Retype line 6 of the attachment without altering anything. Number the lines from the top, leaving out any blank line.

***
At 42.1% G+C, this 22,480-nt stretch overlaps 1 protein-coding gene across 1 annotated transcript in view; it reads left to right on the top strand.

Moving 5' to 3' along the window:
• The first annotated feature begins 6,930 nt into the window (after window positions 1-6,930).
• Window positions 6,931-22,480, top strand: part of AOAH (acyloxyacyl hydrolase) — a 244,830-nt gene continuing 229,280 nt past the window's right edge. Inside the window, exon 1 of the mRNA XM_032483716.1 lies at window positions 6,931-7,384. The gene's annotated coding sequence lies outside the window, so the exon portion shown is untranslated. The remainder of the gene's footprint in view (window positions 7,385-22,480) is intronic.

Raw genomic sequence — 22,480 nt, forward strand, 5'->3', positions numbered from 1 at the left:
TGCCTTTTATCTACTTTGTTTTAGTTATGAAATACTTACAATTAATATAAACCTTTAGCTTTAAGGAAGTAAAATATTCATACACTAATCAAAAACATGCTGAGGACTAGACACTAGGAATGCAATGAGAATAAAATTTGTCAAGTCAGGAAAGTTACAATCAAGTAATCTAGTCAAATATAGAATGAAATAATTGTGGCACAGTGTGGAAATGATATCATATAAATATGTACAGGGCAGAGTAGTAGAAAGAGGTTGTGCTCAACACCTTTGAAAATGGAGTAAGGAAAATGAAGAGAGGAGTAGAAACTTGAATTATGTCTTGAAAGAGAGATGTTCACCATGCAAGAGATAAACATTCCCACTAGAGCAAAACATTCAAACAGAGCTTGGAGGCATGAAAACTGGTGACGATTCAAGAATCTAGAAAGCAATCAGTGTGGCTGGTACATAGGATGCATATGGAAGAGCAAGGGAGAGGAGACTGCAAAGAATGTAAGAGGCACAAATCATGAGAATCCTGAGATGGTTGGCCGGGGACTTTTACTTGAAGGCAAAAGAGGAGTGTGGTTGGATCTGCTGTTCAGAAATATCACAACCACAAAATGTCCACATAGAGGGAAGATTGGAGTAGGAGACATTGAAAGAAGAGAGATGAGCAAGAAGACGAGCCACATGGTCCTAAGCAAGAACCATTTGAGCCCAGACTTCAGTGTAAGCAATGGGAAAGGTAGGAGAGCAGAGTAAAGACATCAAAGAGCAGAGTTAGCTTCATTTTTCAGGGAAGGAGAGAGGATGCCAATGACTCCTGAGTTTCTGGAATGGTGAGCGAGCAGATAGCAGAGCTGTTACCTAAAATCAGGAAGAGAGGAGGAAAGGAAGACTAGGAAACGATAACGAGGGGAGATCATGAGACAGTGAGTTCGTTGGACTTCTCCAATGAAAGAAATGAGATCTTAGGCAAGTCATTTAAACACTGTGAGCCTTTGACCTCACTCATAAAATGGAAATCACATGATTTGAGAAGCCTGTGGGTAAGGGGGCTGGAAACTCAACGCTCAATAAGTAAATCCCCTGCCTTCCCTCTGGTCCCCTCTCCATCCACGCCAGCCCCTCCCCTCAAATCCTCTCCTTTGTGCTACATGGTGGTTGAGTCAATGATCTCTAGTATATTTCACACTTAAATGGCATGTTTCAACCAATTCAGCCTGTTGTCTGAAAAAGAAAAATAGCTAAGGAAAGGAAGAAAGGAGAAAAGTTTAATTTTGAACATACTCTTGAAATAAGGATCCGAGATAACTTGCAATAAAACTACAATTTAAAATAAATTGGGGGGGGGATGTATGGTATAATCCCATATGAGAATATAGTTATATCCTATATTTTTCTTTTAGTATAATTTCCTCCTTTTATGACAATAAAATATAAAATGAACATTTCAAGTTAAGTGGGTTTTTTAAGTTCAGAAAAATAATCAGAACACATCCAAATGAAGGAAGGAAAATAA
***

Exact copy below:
TGCCTTTTATCTACTTTGTTTTAGTTATGAAATACTTACAATTAATATAAACCTTTAGCTTTAAGGAAGTAAAATATTCATACACTAATCAAAAACATGCTGAGGACTAGACACTAGGAATGCAATGAGAATAAAATTTGTCAAGTCAGGAAAGTTACAATCAAGTAATCTAGTCAAATATAGAATGAAATAATTGTGGCACAGTGTGGAAATGATATCATATAAATATGTACAGGGCAGAGTAGTAGAAAGAGGTTGTGCTCAACACCTTTGAAAATGGAGTAAGGAAAATGAAGAGAGGAGTAGAAACTTGAATTATGTCTTGAAAGAGAGATGTTCACCATGCAAGAGATAAACATTCCCACTAGAGCAAAACATTCAAACAGAGCTTGGAGGCATGAAAACTGGTGACGATTCAAGAATCTAGAAAGCAATCAGTGTGGCTGGTACATAGGATGCATATGGAAGAGCAAGGGAGAGGAGACTGCAAAGAATGTAAGAGGCACAAATCATGAGAATCCTGAGATGGTTGGCCGGGGACTTTTACTTGAAGGCAAAAGAGGAGTGTGGTTGGATCTGCTGTTCAGAAATATCACAACCACAAAATGTCCACATAGAGGGAAGATTGGAGTAGGAGACATTGAAAGAAGAGAGATGAGCAAGAAGACGAGCCACATGGTCCTAAGCAAGAACCATTTGAGCCCAGACTTCAGTGTAAGCAATGGGAAAGGTAGGAGAGCAGAGTAAAGACATCAAAGAGCAGAGTTAGCTTCATTTTTCAGGGAAGGAGAGAGGATGCCAATGACTCCTGAGTTTCTGGAATGGTGAGCGAGCAGATAGCAGAGCTGTTACCTAAAATCAGGAAGAGAGGAGGAAAGGAAGACTAGGAAACGATAACGAGGGGAGATCATGAGACAGTGAGTTCGTTGGACTTCTCCAATGAAAGAAATGAGATCTTAGGCAAGTCATTTAAACACTGTGAGCCTTTGACCTCACTCATAAAATGGAAATCACATGATTTGAGAAGCCTGTGGGTAAGGGGGCTGGAAACTCAACGCTCAATAAGTAAATCCCCTGCCTTCCCTCTGGTCCCCTCTCCATCCACGCCAGCCCCTCCCCTCAAATCCTCTCCTTTGTGCTACATGGTGGTTGAGTCAATGATCTCTAGTATATTTCACACTTAAATGGCATGTTTCAACCAATTCAGCCTGTTGTCTGAAAAAGAAAAATAGCTAAGGAAAGGAAGAAAGGAGAAAAGTTTAATTTTGAACATACTCTTGAAATAAGGATCCGAGATAACTTGCAATAAAACTACAATTTAAAATAAATTGGGGGGGGGATGTATGGTATAATCCCATATGAGAATATAGTTATATCCTATATTTTTCTTTTAGTATAATTTCCTCCTTTTATGACAATAAAATATAAAATGAACATTTCAAGTTAAGTGGGTTTTTTAAGTTCAGAAAAATAATCAGAACACATCCAAATGAAGGAAGGAAAATAA